Five questions for a Cyclone storyteller

Tom Kroeschell

Tom Kroeschell, producer of "Cyclones 101." Photo by Christopher Gannon.

Cyclones 101

Last fall, a new athletics video series kicked off in tandem with the 2016 football season. Fed by "lots and lots" of history stored in one man's brain, the "Cyclones 101" stories are researched and told by director of programming Tom Kroeschell. A Cyclone by birth (both parents are alumni), "professor Kroeschell, doctor of CYcology" already has nearly 30 episodes on his syllabus with plenty more where that came from. The free episodes are released via the @CyclonesTV Twitter account, and publicly available on the athletics website and YouTube channel.

Talk about the evolution of the "Cyclones 101" series.

I wanted to make a contribution to our Twitter efforts. This was a way to do that and use what I have gleaned from being in athletics for 31 years here. I'm just the kind of a guy that likes to find a good story and tell it. It's just fun.

I have great support from some very talented people in our office. Dani Orris (media production manager) gave me a lot of encouragement to do it. Austin Minnihan (media production specialist) made the cool open [intro video].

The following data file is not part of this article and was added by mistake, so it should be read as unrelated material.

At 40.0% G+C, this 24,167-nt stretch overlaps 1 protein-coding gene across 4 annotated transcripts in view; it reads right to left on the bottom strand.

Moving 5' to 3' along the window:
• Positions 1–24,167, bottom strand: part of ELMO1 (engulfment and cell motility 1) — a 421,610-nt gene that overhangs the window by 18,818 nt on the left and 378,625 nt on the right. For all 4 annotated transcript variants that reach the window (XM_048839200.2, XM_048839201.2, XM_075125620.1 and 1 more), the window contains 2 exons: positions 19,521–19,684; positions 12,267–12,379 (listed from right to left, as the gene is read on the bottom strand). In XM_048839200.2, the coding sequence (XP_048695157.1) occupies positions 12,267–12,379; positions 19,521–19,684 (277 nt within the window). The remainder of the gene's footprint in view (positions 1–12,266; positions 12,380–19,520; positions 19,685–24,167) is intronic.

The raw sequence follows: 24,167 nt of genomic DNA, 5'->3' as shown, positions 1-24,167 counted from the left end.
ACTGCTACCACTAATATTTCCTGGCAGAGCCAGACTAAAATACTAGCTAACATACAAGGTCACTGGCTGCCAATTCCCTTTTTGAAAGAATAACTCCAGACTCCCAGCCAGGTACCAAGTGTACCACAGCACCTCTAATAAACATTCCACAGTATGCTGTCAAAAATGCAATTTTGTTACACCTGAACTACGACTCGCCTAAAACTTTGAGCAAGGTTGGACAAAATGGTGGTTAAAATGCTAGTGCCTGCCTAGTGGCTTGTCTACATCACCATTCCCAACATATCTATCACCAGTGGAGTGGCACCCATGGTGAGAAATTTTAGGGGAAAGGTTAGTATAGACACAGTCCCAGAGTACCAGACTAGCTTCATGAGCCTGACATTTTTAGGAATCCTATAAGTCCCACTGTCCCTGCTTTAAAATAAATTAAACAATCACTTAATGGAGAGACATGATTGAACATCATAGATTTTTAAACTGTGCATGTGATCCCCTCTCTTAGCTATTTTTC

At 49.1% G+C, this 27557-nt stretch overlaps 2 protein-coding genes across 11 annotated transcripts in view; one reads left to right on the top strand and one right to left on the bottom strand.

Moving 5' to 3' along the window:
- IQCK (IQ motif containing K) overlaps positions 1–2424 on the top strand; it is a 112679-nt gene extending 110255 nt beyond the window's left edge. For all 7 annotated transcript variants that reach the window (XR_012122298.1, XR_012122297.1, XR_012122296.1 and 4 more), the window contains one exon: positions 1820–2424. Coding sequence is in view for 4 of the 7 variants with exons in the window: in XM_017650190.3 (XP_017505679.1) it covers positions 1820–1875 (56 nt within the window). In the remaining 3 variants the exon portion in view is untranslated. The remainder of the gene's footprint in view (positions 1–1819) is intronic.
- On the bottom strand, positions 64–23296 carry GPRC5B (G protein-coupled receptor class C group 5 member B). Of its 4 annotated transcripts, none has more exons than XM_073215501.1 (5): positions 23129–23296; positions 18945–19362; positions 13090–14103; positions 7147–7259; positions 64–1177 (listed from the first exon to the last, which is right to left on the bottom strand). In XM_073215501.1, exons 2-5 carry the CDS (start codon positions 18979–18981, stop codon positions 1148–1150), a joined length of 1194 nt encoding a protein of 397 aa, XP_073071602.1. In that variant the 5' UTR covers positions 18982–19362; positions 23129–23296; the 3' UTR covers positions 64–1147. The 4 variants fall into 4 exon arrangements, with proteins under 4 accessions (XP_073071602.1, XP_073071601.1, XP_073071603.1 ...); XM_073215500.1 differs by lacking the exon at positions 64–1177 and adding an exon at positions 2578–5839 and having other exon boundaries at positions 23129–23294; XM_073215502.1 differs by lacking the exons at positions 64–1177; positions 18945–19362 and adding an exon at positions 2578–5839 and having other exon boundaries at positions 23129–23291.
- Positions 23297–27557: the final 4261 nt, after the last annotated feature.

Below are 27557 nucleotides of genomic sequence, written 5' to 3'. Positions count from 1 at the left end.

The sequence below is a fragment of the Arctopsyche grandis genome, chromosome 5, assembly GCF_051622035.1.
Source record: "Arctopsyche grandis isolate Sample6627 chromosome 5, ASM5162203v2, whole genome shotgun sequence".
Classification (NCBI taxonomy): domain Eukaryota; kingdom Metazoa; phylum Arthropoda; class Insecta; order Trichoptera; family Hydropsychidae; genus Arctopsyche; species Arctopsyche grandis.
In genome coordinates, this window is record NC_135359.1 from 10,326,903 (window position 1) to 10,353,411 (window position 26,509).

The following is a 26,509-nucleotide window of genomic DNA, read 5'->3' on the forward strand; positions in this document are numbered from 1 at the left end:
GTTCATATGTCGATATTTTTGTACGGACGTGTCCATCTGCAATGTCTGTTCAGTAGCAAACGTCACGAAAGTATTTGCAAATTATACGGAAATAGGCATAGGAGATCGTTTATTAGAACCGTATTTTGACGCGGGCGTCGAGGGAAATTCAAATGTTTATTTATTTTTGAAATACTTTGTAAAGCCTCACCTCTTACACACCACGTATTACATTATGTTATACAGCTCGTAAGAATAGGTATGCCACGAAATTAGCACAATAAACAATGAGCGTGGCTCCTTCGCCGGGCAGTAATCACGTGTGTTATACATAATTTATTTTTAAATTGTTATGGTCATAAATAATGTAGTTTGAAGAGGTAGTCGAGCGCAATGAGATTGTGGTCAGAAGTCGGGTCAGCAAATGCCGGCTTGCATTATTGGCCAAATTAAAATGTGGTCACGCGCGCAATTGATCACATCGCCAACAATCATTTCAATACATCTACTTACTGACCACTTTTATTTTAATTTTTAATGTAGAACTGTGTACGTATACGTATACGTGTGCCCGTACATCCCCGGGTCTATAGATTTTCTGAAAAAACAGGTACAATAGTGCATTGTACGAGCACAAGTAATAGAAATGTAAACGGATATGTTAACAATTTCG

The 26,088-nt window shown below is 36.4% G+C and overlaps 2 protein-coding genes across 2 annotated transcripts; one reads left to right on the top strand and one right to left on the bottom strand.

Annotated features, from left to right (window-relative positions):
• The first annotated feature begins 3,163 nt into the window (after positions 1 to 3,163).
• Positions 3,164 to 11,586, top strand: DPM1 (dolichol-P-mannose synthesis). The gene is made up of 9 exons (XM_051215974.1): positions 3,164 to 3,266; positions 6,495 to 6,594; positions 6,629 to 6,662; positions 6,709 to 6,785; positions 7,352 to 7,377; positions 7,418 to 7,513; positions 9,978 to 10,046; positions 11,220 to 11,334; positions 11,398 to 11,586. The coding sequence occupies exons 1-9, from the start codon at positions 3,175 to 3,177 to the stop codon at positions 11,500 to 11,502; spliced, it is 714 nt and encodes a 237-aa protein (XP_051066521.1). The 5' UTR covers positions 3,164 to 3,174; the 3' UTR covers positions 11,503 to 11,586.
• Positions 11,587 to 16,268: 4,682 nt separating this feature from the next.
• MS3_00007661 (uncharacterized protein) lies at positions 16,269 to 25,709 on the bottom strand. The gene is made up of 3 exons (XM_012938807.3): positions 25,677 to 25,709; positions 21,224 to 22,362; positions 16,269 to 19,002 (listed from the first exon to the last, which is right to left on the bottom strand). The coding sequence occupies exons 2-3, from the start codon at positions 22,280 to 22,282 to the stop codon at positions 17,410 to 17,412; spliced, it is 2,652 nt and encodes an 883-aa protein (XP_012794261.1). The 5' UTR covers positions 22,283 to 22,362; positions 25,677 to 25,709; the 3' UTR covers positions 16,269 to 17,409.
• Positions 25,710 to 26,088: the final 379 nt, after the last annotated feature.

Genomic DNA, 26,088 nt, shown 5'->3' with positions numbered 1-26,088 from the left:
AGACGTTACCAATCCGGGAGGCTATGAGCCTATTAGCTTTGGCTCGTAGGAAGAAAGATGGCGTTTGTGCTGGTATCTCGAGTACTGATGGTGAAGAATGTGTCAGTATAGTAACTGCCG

What is the optimal length for a feature?

About 1:20. I have done a few longer, those we have titled "night class." For example, the 1957 ISU men's basketball victory over Wilt Chamberlin [and the Kansas Jayhawks]. That's a monumental day in Iowa State sports history and merits a little longer feature.

Do you have a list of stories to do?

I don't have a working list. I have a mind full of these stories. I've always loved Iowa State athletics history and Iowa State university history, so we try to work in things to give people an idea of what it was like at that time if we're going to go pretty far back. There are so many stories to tell.

How do you come up with story ideas?

I talk with people who have stories, and the library's "Iowa State Alumnus" [alumni magazine, 1905-48] is a treasure trove of athletics and university issues -- absolutely fascinating. Fascinating stuff. That's where you get some of your ideas -- it's what was going on then, and a lot of that has been forgotten now.

I also do the documentaries for Cyclones TV. When you're in the middle of researching, you come across something that's not going to fit, but think 'that's a cool little story or nugget.'

How do you research the features?

I spend time down in the microfilm media center in the basement of the library. They know who I am.

I also use the athletics archives, university archives, the "Alumnus" and personal interviews. Becky Jordan (reference specialist) and the people at special collections could not be nicer or more professional.